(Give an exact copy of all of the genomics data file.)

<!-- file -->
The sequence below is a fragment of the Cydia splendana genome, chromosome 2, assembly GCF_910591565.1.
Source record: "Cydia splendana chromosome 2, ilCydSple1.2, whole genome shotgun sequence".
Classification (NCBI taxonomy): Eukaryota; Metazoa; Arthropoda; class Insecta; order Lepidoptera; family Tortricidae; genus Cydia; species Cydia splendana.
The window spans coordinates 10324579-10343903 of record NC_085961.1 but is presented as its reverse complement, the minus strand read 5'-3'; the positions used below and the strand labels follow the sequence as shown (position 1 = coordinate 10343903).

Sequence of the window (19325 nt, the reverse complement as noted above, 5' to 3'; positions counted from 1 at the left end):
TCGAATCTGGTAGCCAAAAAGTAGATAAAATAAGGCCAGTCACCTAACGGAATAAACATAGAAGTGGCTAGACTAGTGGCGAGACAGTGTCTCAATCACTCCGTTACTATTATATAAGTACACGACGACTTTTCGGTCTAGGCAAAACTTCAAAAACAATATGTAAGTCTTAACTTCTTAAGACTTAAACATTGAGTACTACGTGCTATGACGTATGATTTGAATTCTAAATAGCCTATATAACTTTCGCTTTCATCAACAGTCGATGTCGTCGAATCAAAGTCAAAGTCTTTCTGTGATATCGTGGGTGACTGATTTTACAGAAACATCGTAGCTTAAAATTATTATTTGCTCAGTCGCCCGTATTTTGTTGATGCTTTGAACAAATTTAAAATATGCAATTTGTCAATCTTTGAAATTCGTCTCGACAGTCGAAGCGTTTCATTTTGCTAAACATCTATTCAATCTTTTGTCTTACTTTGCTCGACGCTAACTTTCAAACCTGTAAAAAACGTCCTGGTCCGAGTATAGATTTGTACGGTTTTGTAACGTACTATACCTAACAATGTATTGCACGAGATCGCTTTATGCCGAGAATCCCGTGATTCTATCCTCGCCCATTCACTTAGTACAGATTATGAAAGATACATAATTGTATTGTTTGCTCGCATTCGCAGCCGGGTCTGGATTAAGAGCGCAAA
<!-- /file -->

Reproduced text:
The sequence below is a fragment of the Cydia splendana genome, chromosome 2, assembly GCF_910591565.1.
Source record: "Cydia splendana chromosome 2, ilCydSple1.2, whole genome shotgun sequence".
Classification (NCBI taxonomy): Eukaryota; Metazoa; Arthropoda; class Insecta; order Lepidoptera; family Tortricidae; genus Cydia; species Cydia splendana.
The window spans coordinates 10324579-10343903 of record NC_085961.1 but is presented as its reverse complement, the minus strand read 5'-3'; the positions used below and the strand labels follow the sequence as shown (position 1 = coordinate 10343903).

Sequence of the window (19325 nt, the reverse complement as noted above, 5' to 3'; positions counted from 1 at the left end):
TCGAATCTGGTAGCCAAAAAGTAGATAAAATAAGGCCAGTCACCTAACGGAATAAACATAGAAGTGGCTAGACTAGTGGCGAGACAGTGTCTCAATCACTCCGTTACTATTATATAAGTACACGACGACTTTTCGGTCTAGGCAAAACTTCAAAAACAATATGTAAGTCTTAACTTCTTAAGACTTAAACATTGAGTACTACGTGCTATGACGTATGATTTGAATTCTAAATAGCCTATATAACTTTCGCTTTCATCAACAGTCGATGTCGTCGAATCAAAGTCAAAGTCTTTCTGTGATATCGTGGGTGACTGATTTTACAGAAACATCGTAGCTTAAAATTATTATTTGCTCAGTCGCCCGTATTTTGTTGATGCTTTGAACAAATTTAAAATATGCAATTTGTCAATCTTTGAAATTCGTCTCGACAGTCGAAGCGTTTCATTTTGCTAAACATCTATTCAATCTTTTGTCTTACTTTGCTCGACGCTAACTTTCAAACCTGTAAAAAACGTCCTGGTCCGAGTATAGATTTGTACGGTTTTGTAACGTACTATACCTAACAATGTATTGCACGAGATCGCTTTATGCCGAGAATCCCGTGATTCTATCCTCGCCCATTCACTTAGTACAGATTATGAAAGATACATAATTGTATTGTTTGCTCGCATTCGCAGCCGGGTCTGGATTAAGAGCGCAAA